Hormone reactivity to stressors and hormones that rapidly change at puberty are hypothesized to influence moods, which may in turn affect parent-child relationship quality. The present study investigated whether reactivity of testosterone, DHEA, and cortisol in a clinic setting (venipuncture paradigm) predicted negative emotionality and family problems at Time 1 (0 months), Time 2 (6 months), and Time 3 (12 months) in a sample of 56 boys (M= 12.72, SD = 1.32 years) and 52 girls (M= 11.99, SD = 1.55 years). Reactivity of each hormone, negative emotionality, and family problems were measured at each of three laboratory visits. Testosterone reactivity at the first assessment predicted family problems one year later. DHEA stress reactivity was related to concurrent negative emotionality at six and 12 months. Cortisol reactivity did not predict negative emotionality or family problems. Reactivity of different hormones that change at puberty may play an important role in adolescent moods and family processes during puberty.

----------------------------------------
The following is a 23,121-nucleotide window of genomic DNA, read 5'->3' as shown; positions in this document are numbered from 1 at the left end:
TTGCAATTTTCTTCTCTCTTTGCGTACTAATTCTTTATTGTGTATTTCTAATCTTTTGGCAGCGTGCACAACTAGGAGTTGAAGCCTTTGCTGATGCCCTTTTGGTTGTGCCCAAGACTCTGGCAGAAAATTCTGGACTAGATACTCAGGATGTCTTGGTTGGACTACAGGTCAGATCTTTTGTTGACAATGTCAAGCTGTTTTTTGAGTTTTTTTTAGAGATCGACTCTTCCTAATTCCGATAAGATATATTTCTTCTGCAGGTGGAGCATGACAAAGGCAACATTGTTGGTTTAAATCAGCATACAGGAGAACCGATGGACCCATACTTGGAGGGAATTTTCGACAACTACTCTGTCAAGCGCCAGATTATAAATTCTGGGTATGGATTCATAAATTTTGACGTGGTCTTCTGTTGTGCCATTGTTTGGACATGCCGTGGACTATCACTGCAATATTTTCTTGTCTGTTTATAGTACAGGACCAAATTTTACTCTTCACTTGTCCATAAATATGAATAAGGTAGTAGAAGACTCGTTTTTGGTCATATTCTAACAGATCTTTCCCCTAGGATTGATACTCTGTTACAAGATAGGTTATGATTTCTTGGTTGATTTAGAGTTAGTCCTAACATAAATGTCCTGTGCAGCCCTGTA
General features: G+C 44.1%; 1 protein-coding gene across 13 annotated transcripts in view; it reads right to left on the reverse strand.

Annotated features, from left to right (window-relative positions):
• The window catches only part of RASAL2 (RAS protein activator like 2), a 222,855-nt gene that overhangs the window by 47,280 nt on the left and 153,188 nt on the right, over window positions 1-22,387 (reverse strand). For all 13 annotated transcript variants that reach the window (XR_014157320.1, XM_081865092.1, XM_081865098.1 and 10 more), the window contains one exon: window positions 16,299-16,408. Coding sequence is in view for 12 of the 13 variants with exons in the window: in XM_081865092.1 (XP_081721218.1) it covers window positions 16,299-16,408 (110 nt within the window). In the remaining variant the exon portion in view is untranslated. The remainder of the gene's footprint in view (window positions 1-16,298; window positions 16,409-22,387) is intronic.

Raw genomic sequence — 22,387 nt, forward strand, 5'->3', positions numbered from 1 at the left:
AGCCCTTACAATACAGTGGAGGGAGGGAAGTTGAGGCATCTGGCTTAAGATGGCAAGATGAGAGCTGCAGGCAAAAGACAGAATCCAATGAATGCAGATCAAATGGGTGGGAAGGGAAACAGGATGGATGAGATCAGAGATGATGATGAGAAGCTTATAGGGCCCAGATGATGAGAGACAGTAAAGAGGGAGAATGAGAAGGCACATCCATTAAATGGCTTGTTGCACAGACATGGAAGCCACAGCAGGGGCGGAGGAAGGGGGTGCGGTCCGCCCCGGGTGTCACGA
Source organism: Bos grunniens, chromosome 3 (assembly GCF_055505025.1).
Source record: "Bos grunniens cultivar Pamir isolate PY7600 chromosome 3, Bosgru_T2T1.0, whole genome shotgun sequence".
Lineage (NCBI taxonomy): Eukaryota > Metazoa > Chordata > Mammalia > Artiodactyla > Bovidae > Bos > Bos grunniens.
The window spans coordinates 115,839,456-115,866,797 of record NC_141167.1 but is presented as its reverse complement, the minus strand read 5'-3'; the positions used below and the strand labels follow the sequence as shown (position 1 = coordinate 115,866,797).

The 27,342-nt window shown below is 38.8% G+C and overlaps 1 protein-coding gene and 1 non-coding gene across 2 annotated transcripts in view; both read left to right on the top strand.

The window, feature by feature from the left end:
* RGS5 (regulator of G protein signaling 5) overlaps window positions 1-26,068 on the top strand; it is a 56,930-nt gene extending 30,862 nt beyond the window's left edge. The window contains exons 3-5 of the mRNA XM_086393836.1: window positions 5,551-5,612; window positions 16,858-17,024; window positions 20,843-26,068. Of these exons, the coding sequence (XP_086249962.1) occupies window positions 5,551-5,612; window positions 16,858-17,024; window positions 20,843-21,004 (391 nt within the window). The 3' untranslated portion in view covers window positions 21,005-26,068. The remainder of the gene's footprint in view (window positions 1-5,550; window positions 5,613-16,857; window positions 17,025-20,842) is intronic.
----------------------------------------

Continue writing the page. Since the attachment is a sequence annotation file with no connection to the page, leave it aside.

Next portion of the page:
All Science Journal Classification (ASJC) codes
- Endocrinology, Diabetes and Metabolism
- Endocrine and Autonomic Systems
- Psychiatry and Mental health
- Biological Psychiatry